For a brief period in the 17th century (remember those days?), the Marais was the Beverly Hills of Paris. Today the Marais is still filled with stunning hôtels particuliers, the private mansions built back then by the aristocracy and wealthy social climbers, before Louix XIV moved French court life from Paris to Versailles. Walking along the narrow streets of the Marais, it's hard to realize that behind many of those stone facades are marvelous mansions and luscious urban gardens.
Let's take a virtual stroll through the 3rd and 4th Arrondissements on the Right Bank, admiring the aristocratic residences (many now converted into museums) and their rambling gardens. Along the way, we'll trace the Marais' transformation from marshland, to enclave for the rich and famous, back to low-end real estate, to today being one of the most fashionable areas of Paris. These five mansions in the Marais trace a rags-to-riches-to-rags-to-riches tale. These are their stories…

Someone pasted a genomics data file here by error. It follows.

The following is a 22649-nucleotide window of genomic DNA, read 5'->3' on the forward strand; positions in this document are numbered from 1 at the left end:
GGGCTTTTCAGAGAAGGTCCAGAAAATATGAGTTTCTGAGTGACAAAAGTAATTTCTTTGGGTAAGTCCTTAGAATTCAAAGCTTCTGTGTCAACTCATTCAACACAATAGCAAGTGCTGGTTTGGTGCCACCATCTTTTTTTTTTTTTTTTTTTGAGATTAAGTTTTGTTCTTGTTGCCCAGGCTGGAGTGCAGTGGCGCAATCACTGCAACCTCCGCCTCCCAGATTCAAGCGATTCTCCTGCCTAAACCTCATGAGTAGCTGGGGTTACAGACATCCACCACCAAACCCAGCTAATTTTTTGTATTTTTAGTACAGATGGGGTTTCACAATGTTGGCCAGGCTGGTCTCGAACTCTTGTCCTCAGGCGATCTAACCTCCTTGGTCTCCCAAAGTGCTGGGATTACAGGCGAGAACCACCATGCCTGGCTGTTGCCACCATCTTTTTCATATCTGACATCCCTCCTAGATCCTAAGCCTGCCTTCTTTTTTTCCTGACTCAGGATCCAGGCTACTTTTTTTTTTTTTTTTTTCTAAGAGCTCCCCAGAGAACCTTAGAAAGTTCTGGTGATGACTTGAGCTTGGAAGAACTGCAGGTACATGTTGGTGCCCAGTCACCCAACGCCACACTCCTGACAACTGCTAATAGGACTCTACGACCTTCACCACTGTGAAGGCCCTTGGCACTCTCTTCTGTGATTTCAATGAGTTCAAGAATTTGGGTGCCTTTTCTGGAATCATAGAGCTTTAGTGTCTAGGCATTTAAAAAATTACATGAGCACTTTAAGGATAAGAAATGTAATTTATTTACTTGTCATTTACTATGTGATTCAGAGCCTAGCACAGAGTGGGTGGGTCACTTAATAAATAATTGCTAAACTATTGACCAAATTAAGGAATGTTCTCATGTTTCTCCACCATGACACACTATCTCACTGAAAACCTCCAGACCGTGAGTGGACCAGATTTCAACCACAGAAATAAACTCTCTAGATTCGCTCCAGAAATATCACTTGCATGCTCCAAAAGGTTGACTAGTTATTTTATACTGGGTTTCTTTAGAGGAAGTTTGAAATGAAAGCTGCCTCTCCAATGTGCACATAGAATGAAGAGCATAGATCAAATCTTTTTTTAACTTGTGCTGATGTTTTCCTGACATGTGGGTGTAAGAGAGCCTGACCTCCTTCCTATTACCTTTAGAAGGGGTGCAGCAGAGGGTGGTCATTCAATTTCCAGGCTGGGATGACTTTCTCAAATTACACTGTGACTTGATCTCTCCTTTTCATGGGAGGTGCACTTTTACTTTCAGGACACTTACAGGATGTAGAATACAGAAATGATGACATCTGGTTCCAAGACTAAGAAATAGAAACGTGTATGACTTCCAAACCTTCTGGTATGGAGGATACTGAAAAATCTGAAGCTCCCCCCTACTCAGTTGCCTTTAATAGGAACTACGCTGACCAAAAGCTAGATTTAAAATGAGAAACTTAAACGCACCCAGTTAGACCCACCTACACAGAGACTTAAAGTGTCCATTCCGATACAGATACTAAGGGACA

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The facade of the 1625 Marais mansion (hôtel particulier), with its classical details and large carriage entrance, are striking features of the late French Renaissance. Designed by Jean Androuet du Cerceau (1585-1650), an architect famous for his lavish hotel particuliers — he was fanatical about symmetry — it was part of the royal development commissioned by Henry IV that included the neighboring Place des Vosges.
Today, the Hôtel de Sully is home to the Centre des Monuments Nationaux, an organization responsible for preserving national heritage sites. You can visit the courtyard of Hôtel de Sully during the daytime, see the garden and orangerie, and connect through to Place des Vosges. However, the building itself is not open to visitors.